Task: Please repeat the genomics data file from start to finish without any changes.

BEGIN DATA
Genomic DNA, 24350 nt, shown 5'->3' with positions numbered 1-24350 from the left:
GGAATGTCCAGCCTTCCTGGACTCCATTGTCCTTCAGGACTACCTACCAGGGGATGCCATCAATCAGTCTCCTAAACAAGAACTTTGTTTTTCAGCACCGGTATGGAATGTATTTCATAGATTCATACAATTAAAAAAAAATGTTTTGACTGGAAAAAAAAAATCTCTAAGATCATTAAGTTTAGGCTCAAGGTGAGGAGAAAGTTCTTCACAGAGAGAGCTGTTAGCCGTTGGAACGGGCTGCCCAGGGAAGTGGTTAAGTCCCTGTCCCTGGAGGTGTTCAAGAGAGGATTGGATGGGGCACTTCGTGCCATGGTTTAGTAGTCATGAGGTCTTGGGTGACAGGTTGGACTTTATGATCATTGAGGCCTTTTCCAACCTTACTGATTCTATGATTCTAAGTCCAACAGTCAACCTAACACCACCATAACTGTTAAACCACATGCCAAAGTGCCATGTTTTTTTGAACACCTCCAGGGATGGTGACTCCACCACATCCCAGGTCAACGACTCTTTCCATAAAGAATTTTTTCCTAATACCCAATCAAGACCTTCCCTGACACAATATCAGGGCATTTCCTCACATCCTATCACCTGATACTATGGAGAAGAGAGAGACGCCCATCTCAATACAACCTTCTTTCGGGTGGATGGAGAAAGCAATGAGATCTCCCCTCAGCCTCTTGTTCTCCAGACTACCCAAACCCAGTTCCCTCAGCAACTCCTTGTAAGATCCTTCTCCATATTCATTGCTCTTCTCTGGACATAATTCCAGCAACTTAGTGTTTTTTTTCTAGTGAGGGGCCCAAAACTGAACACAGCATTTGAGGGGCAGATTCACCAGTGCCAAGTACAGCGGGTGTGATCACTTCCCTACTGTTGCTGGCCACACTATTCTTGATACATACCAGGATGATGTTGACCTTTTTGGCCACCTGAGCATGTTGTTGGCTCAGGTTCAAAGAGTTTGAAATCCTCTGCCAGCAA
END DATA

Genomic DNA, 24350 nt, shown 5'->3' with positions numbered 1-24350 from the left:
GGAATGTCCAGCCTTCCTGGACTCCATTGTCCTTCAGGACTACCTACCAGGGGATGCCATCAATCAGTCTCCTAAACAAGAACTTTGTTTTTCAGCACCGGTATGGAATGTATTTCATAGATTCATACAATTAAAAAAAAATGTTTTGACTGGAAAAAAAAAATCTCTAAGATCATTAAGTTTAGGCTCAAGGTGAGGAGAAAGTTCTTCACAGAGAGAGCTGTTAGCCGTTGGAACGGGCTGCCCAGGGAAGTGGTTAAGTCCCTGTCCCTGGAGGTGTTCAAGAGAGGATTGGATGGGGCACTTCGTGCCATGGTTTAGTAGTCATGAGGTCTTGGGTGACAGGTTGGACTTTATGATCATTGAGGCCTTTTCCAACCTTACTGATTCTATGATTCTAAGTCCAACAGTCAACCTAACACCACCATAACTGTTAAACCACATGCCAAAGTGCCATGTTTTTTTGAACACCTCCAGGGATGGTGACTCCACCACATCCCAGGTCAACGACTCTTTCCATAAAGAATTTTTTCCTAATACCCAATCAAGACCTTCCCTGACACAATATCAGGGCATTTCCTCACATCCTATCACCTGATACTATGGAGAAGAGAGAGACGCCCATCTCAATACAACCTTCTTTCGGGTGGATGGAGAAAGCAATGAGATCTCCCCTCAGCCTCTTGTTCTCCAGACTACCCAAACCCAGTTCCCTCAGCAACTCCTTGTAAGATCCTTCTCCATATTCATTGCTCTTCTCTGGACATAATTCCAGCAACTTAGTGTTTTTTTTCTAGTGAGGGGCCCAAAACTGAACACAGCATTTGAGGGGCAGATTCACCAGTGCCAAGTACAGCGGGTGTGATCACTTCCCTACTGTTGCTGGCCACACTATTCTTGATACATACCAGGATGATGTTGACCTTTTTGGCCACCTGAGCATGTTGTTGGCTCAGGTTCAAAGAGTTTGAAATCCTCTGCCAGCAA